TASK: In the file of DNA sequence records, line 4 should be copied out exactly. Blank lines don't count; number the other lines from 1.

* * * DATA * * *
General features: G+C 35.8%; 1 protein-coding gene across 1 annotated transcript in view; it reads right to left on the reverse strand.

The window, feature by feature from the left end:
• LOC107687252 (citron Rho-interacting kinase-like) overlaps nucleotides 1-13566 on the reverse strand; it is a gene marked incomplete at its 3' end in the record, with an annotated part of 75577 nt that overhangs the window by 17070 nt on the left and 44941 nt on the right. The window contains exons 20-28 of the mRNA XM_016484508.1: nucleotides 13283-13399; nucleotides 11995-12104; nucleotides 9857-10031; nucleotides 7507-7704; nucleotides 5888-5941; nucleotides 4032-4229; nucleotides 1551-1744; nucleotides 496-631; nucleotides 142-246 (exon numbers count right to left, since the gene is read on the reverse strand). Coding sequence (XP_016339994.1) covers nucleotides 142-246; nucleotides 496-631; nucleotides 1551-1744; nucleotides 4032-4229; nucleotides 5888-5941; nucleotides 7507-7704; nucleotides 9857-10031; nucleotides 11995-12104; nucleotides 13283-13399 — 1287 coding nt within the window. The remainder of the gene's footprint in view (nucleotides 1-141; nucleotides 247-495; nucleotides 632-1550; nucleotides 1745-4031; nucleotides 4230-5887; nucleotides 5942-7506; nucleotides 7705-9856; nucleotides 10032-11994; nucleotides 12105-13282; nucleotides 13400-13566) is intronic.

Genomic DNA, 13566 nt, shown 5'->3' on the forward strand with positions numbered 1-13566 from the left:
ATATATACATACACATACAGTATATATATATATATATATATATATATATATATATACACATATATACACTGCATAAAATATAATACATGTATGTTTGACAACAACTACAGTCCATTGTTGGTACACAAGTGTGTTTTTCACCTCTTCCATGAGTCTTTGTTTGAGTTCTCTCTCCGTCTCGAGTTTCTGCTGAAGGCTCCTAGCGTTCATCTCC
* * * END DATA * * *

Genomic DNA, 13566 nt, shown 5'->3' on the forward strand with positions numbered 1-13566 from the left: